Patrick Mahomes and the Chiefs were humbled in Super Bowl LV
By Eric Adelson
Special to FOX Sports
One of the most explosive offenses in NFL history scored nine points.
In the Super Bowl.
"Worst I’ve been beaten in a long time," Mahomes said after the game.
What in the world happened to the champs? A team that had a shot in any game suddenly had no shot in the biggest game. A touchdown machine ended the night with no touchdowns. It was a thumping by Tampa Bay. The Kansas City Chiefs juggernaut that had so many ways to win suddenly had no answers for Super Bowl MVP Tom Brady and the Tampa Bay Buccaneers on Sunday.
"They took away our deep stuff," Mahomes said. "They took away our sideline."
They took away the Chiefs’ whole identity.
Yes, there were bad calls. But no, that does not explain a 31-9 drubbing. It does not explain how this all-time team became so beatable.
It was only a couple of months ago, over Thanksgiving weekend, that Mahomes was slinging the ball all over the field and Hill was backflipping into the end zone against this same Bucs team on this same Raymond James Stadium field. That day, Hill had more than 200 yards and two touchdowns — in the first quarter.
On Sunday, Mahomes didn’t have a third-down completion until late in the fourth quarter. What happened?
Let’s start with the obvious: injuries.
Mahomes was gimpy, sometimes reduced to limping as he tried to engineer one of his familiar, previously inevitable comebacks.
His protection was at times paper-thin, as the Chiefs' offensive line was disrupted by injuries to Eric Fisher and Mitchell Schwartz. (Don’t forget the loss of Laurent Duvernay-Tardif, who opted out of the season to serve alongside COVID-19 healthcare workers in his native Quebec.) Mahomes is known for running for his life and then turning disaster into magic, but on this night, disaster often begot more disaster. According to NextGen Stats, Mahomes ran nearly 500 yards on his scrambles. He looked like a Wal-Mart greeter on Black Friday.
Truth be told, the Chiefs seemed out of sorts from the beginning of the game, unable to get a drive going and appearing wobbly on a couple of punts. A rhythm-based offense devolved into static.
"I think we weren’t on a same page, as an offense in general," Mahomes said. "I wasn’t getting the ball out on time, receivers were running routes not where I was expecting, the offensive line was sometimes letting guys through.
"We just didn’t execute."
The defense didn’t seem all that prepared either, despite having two weeks to plan for a foe it had already vanquished. Safety Tyrann Mathieu got involved in some chatter with Tom Brady and soon found himself the victim of Tom’s target practice. Whatever happened between the two, the result was Mathieu, an elite backstop who is known as a big-play creator and steadying force on the Chiefs’ defense, appearing to lose focus in a major moment. And he wasn’t the only one.
"You can’t have penalties, not that many," Reid said postgame. "You’re taking space away from yourself, either defensively or offensively."
Full credit goes to the Bucs. Tampa Bay defensive coordinator Todd Bowles put together a master plan, terrorizing the Chiefs’ offense with speed from all angles. The explanation for Kansas City’s struggles starts and ends with thumpers such as Devin White, Shaq Barrett, Jason Pierre-Paul and Ndamukong Suh.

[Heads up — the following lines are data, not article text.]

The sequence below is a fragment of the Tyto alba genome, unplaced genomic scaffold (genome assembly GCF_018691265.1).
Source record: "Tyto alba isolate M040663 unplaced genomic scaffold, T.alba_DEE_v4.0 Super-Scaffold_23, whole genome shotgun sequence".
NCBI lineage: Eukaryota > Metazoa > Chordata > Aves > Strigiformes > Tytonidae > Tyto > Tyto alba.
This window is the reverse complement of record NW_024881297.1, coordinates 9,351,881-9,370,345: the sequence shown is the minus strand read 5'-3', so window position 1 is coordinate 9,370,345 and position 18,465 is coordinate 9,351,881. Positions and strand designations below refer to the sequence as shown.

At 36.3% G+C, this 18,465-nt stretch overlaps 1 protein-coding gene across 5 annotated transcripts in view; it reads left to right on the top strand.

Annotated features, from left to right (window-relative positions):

But the Chiefs always come up with something. Remember "Wasp" from last year’s Super Bowl? Remember "Henne Given Sunday" from this year’s playoffs? For so long, such jaw-dropping plays had been the norm, not the exception — one big play that turned the tide and left opponents mystified.
On Sunday, however, that big play never came. Nor did most of the little plays. The Chiefs, known for their unstoppable misdirection plays out of the backfield, finished with 107 rushing yards.
"It was a bad day to have a bad day," Reid said.
What does this loss mean for the Chiefs’ future? Mahomes is still a Super Bowl champ and an MVP — and at 25 years old, he's just entering his prime. The Kansas City offensive line will get healthy. Hill and Kelce are still superstars, and rookie rusher Clyde Edwards-Helaire should only get better.
But this is a shock to the system — and an unexpected callback to the struggles Reid faced during his time with the Philadelphia Eagles.
"I take full responsibility for it," he said after the loss. "You can’t do the things we did and be a good football team, particularly at this level."
Was tragedy a factor? Reid’s son, Britt, was involved in a car crash only days ago, leaving a young girl in critical condition. When asked if he could put his full attention into coaching, the elder Reid said, "I’d be lying if I didn’t tell you my heart bleeds."
But he also said the football game plan was implemented long before the accident. "From a football standpoint, it’s two separate things," Reid said. "From a football standpoint, I don’t think that was the problem."
Are the Chiefs still a dynasty in the making? Or are they more like the Legion of Boom Seahawks? Supremely talented, with a Hall of Fame-caliber quarterback and a Lombardi trophy … yet still battling some what-ifs.
Perhaps, next season, the Chiefs will come back ornery. They’ll surely be bitter after Bucs defensive back Antoine Winfield Jr.’s late-game "deuces" taunt on Hill, and after all of those questionable penalties, and after another off-season of Brady hagiography.
"We’ve gotta use this as motivation to come back," Reid said.
But coming back is easier said than done. Teams that lose the Super Bowl historically struggle when the next season begins (unless Brady is the quarterback). Bouncing back from Sunday's loss will be arguably the greatest test of Mahomes’ career thus far.
Hard to believe. Harder to get over.